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Looking at previous question, I begun to think and came upon the following more solid question: Let $SU_q(N)$ be the usual quantized coordinated algebra of $SU(N)$. Now consider, for some fixed value of $q$, the element $$ v := \sum_{i=1}^k \lambda^i(q) v_i \in SU_q(N), $$ where each $\lambda^i(q)$ is some polynomial function in $q$, and each $v_i$ is a product of some subset of the generators of $SU_q(N)$. It has the obvious corresponding element in ${\cal O}(SU(N))$: $$ v' := \sum_{i=1}^k \lambda^i(1) v_i.$$ It seems to be for me obvious that if $v =0$, then we must necessarily to have $v' = 0$. However, I can't see how to prove this with care?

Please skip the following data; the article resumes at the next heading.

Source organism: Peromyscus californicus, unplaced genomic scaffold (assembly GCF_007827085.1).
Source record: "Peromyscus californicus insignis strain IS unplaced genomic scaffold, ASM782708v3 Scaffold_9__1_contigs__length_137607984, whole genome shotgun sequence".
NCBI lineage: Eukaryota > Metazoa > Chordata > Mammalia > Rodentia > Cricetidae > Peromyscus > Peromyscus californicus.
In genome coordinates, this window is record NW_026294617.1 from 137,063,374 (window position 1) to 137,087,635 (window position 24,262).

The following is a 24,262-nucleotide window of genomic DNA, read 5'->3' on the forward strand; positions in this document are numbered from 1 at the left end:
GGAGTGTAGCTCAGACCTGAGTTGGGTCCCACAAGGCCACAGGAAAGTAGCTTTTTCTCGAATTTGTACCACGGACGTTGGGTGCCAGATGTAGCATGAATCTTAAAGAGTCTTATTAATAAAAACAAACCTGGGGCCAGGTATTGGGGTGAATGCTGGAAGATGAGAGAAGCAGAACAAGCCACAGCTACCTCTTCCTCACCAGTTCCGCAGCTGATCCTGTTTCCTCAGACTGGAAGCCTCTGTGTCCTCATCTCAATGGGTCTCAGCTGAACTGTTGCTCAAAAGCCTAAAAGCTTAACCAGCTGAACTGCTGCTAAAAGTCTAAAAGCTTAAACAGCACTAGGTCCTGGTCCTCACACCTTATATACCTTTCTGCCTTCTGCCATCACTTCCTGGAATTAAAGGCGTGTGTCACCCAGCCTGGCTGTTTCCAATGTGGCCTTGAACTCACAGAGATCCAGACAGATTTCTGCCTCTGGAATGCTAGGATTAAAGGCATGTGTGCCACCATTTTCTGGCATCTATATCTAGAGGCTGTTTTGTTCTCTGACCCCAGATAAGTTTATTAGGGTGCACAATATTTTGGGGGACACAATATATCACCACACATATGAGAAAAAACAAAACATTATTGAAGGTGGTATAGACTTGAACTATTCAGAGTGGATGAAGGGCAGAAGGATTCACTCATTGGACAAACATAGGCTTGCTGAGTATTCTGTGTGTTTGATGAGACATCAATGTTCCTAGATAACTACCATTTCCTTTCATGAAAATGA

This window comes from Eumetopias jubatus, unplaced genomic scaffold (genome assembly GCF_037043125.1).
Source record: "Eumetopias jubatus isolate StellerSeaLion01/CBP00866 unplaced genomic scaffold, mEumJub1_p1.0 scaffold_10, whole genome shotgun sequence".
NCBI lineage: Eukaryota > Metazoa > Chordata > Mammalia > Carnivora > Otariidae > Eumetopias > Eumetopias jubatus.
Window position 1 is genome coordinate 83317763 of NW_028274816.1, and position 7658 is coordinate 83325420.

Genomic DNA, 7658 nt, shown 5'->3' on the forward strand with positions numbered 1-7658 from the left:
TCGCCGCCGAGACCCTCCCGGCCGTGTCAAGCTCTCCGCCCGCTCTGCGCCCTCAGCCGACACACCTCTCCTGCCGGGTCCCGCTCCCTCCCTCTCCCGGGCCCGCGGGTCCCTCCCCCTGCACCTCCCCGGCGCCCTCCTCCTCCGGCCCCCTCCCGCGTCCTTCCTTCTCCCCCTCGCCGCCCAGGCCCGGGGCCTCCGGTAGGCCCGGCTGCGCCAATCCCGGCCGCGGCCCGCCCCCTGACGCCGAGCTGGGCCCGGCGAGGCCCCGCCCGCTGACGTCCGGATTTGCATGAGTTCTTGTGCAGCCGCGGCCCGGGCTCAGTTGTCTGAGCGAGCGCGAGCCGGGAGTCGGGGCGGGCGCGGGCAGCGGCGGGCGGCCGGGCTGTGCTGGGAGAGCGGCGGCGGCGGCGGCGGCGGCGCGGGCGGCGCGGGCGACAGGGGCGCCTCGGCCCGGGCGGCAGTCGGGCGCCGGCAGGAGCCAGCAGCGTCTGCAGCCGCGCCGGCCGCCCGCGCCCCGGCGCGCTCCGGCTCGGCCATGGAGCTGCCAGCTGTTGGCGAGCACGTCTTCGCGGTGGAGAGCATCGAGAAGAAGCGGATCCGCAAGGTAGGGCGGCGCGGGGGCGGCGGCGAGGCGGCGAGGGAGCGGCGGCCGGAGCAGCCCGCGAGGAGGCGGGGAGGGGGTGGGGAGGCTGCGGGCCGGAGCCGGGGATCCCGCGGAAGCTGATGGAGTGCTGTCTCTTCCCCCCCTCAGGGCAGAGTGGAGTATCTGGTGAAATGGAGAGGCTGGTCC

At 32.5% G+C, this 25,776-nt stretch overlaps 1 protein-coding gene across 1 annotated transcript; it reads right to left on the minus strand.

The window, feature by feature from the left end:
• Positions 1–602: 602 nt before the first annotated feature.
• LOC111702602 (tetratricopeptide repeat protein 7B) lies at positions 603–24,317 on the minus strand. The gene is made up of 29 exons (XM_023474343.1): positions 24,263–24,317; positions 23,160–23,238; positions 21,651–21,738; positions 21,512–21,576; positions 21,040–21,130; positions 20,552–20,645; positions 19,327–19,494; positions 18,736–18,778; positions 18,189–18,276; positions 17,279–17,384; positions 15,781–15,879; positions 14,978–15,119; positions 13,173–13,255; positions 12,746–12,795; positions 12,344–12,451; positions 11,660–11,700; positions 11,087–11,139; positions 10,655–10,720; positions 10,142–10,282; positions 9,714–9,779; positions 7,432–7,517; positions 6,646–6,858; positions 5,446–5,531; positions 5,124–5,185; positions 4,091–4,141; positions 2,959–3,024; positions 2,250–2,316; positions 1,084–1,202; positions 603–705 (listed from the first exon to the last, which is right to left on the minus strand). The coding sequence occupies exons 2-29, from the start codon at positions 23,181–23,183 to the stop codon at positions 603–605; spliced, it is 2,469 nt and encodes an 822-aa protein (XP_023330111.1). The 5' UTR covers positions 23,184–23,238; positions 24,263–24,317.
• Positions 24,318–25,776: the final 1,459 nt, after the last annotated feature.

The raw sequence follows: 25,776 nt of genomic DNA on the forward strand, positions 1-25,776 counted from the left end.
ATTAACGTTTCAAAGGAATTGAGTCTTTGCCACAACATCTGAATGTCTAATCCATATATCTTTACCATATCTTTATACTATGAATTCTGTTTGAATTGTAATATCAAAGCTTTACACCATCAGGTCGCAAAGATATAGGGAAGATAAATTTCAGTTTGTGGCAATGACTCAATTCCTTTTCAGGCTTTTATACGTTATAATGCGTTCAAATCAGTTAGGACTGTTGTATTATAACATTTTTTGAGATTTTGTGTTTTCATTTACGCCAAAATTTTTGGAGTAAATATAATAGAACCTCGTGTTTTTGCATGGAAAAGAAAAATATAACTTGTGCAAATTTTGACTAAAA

Edit: I should say transcendental $q$ to make this question non-trivial

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I think so (unless i missed a subtility), at least for N=2 (and the argument is probably similar in general). Namely, recall that there's a basis of the vector space $SL_q(2)$ consisting of $\{a^nb^mc^r,b^mc^rd^s,m,r,s\in N_o, n\in N\}$. So you can, wlog, assume that the $v_i's$ are of this form in your expression in $SL_q(2)$, with coefficient that will be polynomials in $q$. If you assume that the expression $v(q)$ vanishes for generic $q$'s, then these polynomials must be identically 0 (because you assumed they are polynomials, not any function).

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